Humboldt-Toiyabe National Forest
The Humboldt-Toiyabe's spectacular 6.3 million acres makes it the largest Forest in the lower 48 states. The Forest spreads from the eastern Sierra Nevada’s in California to the borders of Idaho, and Utah.
The Humboldt-Toiyabe National Forest manages 18 designated Wilderness Areas. These Wilderness Areas are as diverse as the Forest itself. On the eastern side of the Forest, theQuinn Canyon Wilderness is a maze of deep canyons and rugged peaks reaching to over 10,000 feet. Red volcanic rhyolite composes the lower canyons and gray limestone forms most of the peaks.
To the west, the Mokelumne Wilderness offers diverse beauty ranging from peaks over 11,000 feet high to river canyons hundreds of feet deep. It is known for its volcanic peaks and diverse variety of plants. Some of the peaks are composed of granite that is as old as the dinosaurs.
Many visitors pass through the Mokelumne Wilderness as part of their trek along the 2,650-mile Pacific Crest National Scenic Trail (PCT).
Bordering Yosemite National Park along the Pacific Crest and falling away to the Great Basin to the east, the Hoover Wilderness is a spectacular piece of the Sierras. Soaring peaks, glistening lakes and lush meadows are just some of its awesome spectacles. This Wilderness Area has special considerations for obtaining an overnight camping permit, so plan ahead.
The Jarbidge Wilderness is tucked into the northeast corner of Nevada on the north edge of the Great Basin. Its isolated location makes it very remote. Elevations range from cool desert at approximately 5,000 feet to towering peaks well over 10,000 feet. Approximately 170 miles of trail can be accessed from several trailheads.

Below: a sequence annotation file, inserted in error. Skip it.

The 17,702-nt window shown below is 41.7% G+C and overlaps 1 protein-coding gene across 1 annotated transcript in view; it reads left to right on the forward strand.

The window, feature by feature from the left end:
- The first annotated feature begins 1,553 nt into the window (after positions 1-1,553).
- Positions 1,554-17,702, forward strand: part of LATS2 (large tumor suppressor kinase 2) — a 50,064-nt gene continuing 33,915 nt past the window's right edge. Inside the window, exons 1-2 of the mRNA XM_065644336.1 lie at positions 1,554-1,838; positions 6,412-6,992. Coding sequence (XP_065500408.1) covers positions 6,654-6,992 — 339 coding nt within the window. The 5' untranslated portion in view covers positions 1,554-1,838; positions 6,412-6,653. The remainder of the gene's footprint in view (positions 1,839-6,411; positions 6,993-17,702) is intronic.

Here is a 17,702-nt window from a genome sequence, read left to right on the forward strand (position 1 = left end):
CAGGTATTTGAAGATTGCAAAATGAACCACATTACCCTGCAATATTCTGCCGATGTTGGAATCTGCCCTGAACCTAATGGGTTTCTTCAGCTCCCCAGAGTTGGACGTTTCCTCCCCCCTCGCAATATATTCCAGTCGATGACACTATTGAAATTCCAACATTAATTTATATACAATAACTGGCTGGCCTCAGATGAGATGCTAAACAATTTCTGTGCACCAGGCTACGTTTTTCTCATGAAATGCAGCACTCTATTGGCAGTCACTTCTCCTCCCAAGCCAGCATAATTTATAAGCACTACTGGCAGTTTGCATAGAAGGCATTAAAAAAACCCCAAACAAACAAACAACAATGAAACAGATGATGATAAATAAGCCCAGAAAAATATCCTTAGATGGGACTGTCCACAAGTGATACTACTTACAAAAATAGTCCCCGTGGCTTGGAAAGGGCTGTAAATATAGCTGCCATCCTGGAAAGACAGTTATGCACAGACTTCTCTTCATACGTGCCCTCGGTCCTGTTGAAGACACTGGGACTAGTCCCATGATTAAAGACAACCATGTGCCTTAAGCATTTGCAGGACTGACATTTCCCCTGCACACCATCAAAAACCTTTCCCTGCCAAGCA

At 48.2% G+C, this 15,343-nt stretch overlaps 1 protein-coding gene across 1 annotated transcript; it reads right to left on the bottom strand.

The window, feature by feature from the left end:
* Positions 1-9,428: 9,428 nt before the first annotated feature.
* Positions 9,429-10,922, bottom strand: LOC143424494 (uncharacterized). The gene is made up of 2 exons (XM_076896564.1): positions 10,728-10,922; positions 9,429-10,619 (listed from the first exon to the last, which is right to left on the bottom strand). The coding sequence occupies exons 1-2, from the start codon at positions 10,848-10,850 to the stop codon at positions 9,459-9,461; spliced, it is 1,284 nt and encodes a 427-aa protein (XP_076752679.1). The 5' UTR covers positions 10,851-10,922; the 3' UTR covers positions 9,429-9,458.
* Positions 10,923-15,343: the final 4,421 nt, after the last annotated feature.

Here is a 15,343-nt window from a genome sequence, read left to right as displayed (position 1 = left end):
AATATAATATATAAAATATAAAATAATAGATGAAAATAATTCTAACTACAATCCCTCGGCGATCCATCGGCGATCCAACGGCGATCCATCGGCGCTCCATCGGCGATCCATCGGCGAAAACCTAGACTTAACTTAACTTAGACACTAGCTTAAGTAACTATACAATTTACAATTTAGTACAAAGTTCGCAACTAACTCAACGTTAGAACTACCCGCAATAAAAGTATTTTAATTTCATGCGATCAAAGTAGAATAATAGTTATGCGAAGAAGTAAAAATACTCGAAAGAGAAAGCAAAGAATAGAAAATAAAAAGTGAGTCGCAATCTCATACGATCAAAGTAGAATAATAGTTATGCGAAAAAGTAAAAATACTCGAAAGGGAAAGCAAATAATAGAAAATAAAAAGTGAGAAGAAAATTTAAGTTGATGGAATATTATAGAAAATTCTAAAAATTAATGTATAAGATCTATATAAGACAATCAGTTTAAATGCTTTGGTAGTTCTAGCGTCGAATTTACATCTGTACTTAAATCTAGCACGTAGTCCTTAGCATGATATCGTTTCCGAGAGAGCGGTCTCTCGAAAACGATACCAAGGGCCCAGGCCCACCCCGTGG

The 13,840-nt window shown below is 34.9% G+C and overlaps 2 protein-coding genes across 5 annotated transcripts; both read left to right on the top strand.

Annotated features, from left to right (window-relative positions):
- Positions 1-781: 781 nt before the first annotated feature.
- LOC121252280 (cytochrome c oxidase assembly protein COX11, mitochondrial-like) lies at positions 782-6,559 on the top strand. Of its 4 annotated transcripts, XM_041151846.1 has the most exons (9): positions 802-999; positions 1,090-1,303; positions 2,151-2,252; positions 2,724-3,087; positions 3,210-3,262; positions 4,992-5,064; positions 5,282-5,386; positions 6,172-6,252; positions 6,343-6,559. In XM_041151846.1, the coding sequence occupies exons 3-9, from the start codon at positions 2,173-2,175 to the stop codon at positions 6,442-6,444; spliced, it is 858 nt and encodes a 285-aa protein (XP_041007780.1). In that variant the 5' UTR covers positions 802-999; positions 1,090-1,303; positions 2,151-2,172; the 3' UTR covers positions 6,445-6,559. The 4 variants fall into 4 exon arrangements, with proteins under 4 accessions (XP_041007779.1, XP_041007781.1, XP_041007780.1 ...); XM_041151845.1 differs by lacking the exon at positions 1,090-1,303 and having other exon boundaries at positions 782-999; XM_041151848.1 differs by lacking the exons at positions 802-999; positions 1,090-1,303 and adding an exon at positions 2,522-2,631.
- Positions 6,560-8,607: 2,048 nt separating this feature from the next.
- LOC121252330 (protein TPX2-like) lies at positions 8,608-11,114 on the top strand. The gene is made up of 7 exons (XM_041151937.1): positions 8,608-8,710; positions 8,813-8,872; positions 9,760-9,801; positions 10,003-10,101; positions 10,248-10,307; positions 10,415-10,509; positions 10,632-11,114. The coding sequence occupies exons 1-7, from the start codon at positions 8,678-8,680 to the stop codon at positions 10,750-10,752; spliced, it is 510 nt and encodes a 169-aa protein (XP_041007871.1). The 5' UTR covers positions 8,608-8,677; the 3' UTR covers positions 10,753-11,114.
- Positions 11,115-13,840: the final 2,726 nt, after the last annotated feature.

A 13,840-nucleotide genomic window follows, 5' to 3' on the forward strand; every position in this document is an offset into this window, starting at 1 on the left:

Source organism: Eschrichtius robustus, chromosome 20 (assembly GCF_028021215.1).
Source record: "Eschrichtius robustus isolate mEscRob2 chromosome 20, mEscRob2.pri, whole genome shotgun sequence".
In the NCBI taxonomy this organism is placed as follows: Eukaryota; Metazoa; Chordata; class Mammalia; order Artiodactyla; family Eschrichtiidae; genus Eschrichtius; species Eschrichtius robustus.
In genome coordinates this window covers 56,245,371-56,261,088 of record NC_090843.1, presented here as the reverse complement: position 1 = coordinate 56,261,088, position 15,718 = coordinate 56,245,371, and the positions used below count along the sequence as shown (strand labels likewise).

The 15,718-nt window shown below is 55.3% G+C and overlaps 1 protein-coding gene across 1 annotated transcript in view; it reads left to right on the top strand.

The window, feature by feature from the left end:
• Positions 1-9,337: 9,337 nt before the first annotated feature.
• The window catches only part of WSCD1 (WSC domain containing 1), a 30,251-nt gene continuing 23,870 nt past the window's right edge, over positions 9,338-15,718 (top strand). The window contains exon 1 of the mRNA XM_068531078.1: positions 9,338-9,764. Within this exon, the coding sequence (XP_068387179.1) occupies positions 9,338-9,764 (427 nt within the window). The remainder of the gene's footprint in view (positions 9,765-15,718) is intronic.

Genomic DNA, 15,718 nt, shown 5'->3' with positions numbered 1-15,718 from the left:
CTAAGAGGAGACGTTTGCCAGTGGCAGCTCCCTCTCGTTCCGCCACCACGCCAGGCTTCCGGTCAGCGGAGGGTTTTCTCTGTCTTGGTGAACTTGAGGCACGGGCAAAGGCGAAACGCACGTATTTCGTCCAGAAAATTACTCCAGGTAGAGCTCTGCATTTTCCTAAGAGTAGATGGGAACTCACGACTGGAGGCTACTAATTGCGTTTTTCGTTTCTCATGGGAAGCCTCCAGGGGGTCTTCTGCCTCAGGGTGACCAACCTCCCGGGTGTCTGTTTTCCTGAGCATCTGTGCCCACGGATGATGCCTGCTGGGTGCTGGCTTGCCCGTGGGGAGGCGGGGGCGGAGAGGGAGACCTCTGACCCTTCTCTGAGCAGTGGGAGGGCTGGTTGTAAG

To the south, you'll find La Madre Wilderness, which dominates the area with spectacular cliffs and steep canyons occurring on its southeast flanks. The large variation in elevation, 6,000 feet, provides for a variety of plant communities. They range from South Mohave Desert shrub, to juniper-pinyon woodland, to subalpine communities of white fir and ponderosa pine.
The name “Humboldt” comes from the explorer John C. Freemont. He named the East Humboldt Mountain Range and the Humboldt River after German naturalist Baron Alexander von Humboldt. “Toiyabe” is an ancient Shoshone word meaning “mountain.”
Within its 6.3 million acres, the Humboldt-Toiyabe National Forest contains an estimated 80,000 to 100,000 prehistoric and historic archaeological sites. The various types ofheritage resources range from the enigmatic squiggles and curlicues of prehistoric rock art, to the phenomenal mining towns of the 19th century, to Euro-American emigrant trails and roads.
Before you go, check out the trails for hiking, backpacking, horseback riding. There are a number of picnic areas and campgrounds. Many exciting and beautiful areas can be explored on an Off-Highway Vehicle or snowmobile. Click here to learn more.